Constant-Phase Element Characteristics Caused by Resistivity Distribution in High Performance Anti-Corrosion Organic Coating Applied to Oil Storage Tank
Since impedance measurements  are suitable for the evaluation of visually non-defective coatings, they have attracted much attention as a method for the quantitative evaluation of the coatings applied to oil storage tanks. However, the clarification of the degradation process of the coating, which is needed for the electrical equivalent circuit analysis, has not been achieved. It is important to interpret the electrical property of the coating sufficiently for the sensitive evaluation of extracting time-constant components.
According to Van Westing et al. , the impedance characteristics of a high performance anti-corrosion organic coating are interpreted by CPE (constant-phase element). Therefore, it is suggested that the CPE is a useful circuit element to evaluate the impedance of the coatings on the internal bottom plates of oil storage tanks. However, there is possibility that the analysis of an impedance spectrum by using the CPE causes the ambiguity of the physical interpretation in an experimental object. Thus, it is necessary to evaluate the anti-corrosion performance of the coating considering the cause of the CPE behavior in the impedance spectrum.
In this study, the anti-corrosion performance of the coating applied to an actual oil storage tank is evaluated by using impedance measurements. The CPE behavior of the coating is explained based on the distribution of the coating resistivity along the thickness.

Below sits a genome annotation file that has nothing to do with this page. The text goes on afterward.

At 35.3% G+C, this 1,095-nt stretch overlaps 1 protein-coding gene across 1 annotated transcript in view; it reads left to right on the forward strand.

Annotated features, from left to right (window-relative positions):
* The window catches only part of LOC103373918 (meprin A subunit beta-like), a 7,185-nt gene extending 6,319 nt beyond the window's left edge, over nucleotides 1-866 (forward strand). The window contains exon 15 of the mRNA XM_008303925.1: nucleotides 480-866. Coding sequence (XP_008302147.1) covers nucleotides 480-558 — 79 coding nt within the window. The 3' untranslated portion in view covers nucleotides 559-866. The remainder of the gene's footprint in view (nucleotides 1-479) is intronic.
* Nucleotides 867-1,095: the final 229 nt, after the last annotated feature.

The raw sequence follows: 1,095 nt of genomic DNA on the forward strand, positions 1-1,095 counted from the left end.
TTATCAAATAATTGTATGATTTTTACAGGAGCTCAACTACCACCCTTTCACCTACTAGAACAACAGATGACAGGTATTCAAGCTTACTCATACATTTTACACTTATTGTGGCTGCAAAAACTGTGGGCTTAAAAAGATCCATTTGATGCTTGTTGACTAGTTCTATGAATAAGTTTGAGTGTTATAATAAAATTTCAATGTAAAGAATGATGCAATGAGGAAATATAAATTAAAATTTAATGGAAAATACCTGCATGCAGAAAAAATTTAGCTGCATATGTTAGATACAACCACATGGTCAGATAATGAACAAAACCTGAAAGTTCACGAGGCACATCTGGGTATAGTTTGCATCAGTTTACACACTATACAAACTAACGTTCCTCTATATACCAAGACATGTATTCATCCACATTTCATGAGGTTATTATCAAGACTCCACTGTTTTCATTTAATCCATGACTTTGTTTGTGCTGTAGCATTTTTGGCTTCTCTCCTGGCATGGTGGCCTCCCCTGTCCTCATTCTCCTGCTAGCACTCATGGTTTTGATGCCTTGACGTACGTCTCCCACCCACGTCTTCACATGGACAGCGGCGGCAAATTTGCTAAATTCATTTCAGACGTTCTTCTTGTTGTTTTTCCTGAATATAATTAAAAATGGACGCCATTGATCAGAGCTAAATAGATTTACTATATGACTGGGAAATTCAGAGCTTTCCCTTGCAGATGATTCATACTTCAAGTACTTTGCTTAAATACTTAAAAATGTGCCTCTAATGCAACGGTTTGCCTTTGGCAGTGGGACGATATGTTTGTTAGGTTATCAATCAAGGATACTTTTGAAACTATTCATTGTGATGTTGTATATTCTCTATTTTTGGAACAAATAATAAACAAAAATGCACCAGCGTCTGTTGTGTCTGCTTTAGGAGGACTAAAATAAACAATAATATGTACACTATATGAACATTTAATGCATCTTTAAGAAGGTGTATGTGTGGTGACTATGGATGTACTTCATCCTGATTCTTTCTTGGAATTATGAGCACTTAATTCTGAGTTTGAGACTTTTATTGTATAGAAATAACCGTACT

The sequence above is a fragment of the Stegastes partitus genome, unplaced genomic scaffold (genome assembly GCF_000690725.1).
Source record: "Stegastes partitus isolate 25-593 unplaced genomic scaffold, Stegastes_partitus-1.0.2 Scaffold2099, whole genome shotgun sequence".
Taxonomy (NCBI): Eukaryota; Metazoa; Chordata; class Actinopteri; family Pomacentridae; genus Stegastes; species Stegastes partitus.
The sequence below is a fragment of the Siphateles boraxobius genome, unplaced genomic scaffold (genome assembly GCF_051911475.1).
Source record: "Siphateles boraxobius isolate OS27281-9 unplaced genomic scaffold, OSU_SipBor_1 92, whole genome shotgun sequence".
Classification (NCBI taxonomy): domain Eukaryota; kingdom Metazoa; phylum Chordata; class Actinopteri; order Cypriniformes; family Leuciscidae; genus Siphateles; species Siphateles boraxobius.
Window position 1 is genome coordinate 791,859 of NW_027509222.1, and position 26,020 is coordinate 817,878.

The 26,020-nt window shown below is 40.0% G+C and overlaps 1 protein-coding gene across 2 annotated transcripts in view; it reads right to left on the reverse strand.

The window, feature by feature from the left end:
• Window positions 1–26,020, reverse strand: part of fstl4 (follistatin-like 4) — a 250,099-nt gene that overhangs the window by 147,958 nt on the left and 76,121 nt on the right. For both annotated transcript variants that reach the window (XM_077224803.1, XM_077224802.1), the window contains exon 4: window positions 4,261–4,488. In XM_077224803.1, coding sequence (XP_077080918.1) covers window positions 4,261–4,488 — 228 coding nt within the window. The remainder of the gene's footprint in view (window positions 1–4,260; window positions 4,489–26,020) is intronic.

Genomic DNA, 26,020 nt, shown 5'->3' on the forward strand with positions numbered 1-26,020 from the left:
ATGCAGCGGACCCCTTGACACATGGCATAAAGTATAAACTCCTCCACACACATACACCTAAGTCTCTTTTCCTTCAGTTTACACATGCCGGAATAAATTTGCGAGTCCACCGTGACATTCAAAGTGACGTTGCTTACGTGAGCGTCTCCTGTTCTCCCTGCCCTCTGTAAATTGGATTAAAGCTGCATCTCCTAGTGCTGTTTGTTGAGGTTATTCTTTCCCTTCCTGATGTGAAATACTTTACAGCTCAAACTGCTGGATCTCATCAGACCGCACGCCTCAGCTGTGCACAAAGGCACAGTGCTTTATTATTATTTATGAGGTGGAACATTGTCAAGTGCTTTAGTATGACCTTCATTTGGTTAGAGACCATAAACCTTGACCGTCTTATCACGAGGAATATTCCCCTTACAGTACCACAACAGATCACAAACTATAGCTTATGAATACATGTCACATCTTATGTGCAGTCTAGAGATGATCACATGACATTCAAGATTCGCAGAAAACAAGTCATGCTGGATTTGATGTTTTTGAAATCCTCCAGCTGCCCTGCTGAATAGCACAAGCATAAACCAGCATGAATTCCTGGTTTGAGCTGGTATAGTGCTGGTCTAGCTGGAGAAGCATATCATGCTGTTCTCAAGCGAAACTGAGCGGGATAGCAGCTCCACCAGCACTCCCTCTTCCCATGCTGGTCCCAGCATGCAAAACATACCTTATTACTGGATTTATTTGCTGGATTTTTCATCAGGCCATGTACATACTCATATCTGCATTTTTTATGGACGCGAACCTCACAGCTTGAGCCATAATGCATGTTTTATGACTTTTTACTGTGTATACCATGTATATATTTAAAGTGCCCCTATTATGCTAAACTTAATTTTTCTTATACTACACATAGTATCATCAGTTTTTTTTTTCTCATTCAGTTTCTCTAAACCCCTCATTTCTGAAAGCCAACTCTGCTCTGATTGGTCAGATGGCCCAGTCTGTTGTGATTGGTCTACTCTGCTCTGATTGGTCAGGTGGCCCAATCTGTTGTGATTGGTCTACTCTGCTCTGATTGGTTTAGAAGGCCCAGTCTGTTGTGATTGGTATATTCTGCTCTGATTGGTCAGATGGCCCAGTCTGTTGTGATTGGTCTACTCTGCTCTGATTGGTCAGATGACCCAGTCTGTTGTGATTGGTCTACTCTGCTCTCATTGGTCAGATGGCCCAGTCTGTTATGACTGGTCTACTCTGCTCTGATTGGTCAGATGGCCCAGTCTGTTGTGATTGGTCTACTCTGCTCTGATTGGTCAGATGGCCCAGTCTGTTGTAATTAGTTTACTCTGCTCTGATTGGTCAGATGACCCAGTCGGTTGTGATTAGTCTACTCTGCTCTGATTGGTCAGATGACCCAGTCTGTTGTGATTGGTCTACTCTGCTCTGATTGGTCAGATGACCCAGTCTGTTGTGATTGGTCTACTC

The field impedance data was obtained by the two-electrode impedance measurement setup, as shown in Figure 1. The impedance spectra were obtained over a frequency range from 200 Hz to 10,000 Hz with a 1 Vp-psinusoidal potential.
Figure 2 shows the representative impedance spectrum in the obtained data. The fitted curve analyzed with the electrical equivalent circuit consisting of a parallel combination of the CPE and the resistance Rpcorresponding to conductive pathways  are noted in the figure as dotted lines. The fitted curve was in good agreement with the field data, as can be seen Figure 2. Thus, the impedance spectrum can be interpreted by using the CPE.
In subsequent discussions, this CPE behavior is explained by the distribution of the coating resistivity according to a power-law along the thickness, which results from an electrolyte solution permeation in the coating . The obtained results in this study will contribute the establishment of an evaluation method for heavy-duty coatings.
Acknowledgement: This research was performed with financial support from Japan Oil, Gas and Metals National Corporation.
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Figure 1 Schematic diagram of impedance measurements by using LCR meter.
Figure 2 Typical impedance plots obtained for the coating on the internal bottom plate of the oil storage tank in the corrosive electrolyte: (a) Nyquist and (b) Bode plots.